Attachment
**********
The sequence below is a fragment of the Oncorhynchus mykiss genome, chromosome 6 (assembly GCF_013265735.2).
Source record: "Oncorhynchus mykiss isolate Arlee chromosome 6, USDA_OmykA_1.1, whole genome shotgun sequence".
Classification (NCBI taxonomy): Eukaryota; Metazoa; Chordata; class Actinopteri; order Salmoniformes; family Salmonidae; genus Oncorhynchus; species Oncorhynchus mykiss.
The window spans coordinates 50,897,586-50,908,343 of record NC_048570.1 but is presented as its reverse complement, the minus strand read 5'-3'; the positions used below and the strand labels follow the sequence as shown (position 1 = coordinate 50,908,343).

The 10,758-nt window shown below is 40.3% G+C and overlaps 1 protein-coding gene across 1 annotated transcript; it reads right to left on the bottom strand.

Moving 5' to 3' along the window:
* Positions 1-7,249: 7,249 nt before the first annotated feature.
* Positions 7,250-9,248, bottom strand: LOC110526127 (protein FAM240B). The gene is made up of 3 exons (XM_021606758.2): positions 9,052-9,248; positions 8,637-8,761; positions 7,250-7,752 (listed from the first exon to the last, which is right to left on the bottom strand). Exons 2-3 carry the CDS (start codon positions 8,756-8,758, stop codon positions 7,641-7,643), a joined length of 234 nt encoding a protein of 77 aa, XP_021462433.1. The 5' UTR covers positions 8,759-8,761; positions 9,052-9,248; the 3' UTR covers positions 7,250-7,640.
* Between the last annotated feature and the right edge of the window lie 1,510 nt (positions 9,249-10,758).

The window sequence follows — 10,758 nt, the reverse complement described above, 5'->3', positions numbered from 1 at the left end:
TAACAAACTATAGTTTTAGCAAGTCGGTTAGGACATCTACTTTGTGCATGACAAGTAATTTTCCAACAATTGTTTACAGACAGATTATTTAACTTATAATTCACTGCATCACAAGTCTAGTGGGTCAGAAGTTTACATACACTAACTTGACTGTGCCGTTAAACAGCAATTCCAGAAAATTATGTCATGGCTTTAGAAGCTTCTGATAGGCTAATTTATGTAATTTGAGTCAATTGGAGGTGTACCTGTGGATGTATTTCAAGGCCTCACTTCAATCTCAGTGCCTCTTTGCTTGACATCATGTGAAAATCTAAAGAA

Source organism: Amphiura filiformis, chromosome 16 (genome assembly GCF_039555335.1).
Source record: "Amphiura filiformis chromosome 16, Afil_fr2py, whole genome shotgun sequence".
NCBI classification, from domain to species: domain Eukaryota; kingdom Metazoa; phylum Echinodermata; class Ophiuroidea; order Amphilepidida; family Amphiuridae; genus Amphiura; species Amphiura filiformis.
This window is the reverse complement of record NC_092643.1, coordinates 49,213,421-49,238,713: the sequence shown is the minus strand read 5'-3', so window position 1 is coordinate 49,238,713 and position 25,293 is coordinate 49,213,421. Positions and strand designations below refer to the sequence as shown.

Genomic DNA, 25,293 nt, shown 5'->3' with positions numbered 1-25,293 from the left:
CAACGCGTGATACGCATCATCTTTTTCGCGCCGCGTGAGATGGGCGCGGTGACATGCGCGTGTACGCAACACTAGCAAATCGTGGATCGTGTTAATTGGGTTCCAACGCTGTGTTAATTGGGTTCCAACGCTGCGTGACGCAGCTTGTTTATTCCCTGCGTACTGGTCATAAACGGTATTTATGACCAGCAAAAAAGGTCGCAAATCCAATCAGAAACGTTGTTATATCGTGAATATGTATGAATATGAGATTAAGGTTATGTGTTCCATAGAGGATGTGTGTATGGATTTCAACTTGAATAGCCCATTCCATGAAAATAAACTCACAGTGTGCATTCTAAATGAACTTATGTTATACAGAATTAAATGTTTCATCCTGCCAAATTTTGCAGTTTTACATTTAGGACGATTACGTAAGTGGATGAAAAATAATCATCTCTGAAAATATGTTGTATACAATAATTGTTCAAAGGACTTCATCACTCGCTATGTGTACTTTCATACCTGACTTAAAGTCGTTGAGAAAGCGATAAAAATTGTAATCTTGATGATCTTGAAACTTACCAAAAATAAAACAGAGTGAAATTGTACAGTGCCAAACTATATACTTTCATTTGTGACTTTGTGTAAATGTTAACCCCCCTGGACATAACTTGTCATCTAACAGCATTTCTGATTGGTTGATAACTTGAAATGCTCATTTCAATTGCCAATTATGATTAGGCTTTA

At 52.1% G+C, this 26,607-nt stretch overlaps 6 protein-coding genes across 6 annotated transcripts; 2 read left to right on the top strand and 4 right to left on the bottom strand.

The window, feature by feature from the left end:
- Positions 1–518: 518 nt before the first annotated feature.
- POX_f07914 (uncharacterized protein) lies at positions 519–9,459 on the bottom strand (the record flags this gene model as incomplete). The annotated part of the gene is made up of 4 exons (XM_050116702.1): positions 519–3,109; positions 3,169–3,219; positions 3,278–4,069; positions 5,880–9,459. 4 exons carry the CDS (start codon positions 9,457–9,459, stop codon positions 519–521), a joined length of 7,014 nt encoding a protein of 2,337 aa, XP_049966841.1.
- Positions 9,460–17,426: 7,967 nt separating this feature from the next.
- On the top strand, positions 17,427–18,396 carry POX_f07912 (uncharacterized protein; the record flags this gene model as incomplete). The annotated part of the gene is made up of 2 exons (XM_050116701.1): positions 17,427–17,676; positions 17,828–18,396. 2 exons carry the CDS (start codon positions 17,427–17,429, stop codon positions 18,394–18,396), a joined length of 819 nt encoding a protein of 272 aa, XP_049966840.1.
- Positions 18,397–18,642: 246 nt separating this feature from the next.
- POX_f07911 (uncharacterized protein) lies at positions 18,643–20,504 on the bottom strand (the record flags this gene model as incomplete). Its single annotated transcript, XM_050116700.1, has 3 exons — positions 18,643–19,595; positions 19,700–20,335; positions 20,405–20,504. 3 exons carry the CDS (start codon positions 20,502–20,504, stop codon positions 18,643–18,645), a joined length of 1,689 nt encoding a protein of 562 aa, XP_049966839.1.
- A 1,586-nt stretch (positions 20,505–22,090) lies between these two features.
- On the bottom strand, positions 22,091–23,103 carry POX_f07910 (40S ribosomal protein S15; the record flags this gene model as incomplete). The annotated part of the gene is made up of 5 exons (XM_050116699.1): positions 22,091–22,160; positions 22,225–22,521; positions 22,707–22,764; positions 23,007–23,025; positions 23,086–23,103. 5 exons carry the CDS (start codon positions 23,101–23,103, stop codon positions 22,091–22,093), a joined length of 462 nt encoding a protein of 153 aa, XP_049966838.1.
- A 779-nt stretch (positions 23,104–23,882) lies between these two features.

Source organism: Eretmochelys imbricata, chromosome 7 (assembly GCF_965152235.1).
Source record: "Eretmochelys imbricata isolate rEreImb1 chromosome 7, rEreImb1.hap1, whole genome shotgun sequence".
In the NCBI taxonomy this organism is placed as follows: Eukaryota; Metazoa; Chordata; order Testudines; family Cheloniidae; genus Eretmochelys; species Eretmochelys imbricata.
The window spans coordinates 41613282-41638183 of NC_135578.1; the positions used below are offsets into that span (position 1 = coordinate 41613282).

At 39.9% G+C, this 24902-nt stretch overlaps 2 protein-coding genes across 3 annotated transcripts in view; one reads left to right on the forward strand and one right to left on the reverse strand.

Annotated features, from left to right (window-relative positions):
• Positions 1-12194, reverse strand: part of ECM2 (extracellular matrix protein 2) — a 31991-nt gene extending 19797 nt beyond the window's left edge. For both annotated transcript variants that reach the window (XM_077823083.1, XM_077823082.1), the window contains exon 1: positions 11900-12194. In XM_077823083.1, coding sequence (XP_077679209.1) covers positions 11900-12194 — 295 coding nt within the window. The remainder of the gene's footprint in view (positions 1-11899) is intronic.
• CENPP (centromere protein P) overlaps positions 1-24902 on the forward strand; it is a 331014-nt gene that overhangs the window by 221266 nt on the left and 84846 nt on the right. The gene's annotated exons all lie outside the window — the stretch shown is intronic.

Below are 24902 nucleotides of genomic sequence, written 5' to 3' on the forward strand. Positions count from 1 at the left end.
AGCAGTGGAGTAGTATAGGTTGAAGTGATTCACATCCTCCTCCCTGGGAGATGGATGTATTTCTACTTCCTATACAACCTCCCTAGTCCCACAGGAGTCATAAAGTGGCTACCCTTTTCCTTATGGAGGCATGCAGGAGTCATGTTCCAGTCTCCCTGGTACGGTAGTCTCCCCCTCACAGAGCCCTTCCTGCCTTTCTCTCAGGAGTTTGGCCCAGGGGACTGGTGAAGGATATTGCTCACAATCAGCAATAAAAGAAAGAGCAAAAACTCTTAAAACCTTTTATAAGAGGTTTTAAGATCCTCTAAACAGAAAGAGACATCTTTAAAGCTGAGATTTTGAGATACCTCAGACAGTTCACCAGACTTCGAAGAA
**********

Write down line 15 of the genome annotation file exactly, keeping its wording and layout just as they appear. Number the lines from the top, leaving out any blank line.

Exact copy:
This window is the reverse complement of record NC_092643.1, coordinates 49,213,421-49,238,713: the sequence shown is the minus strand read 5'-3', so window position 1 is coordinate 49,238,713 and position 25,293 is coordinate 49,213,421. Positions and strand designations below refer to the sequence as shown.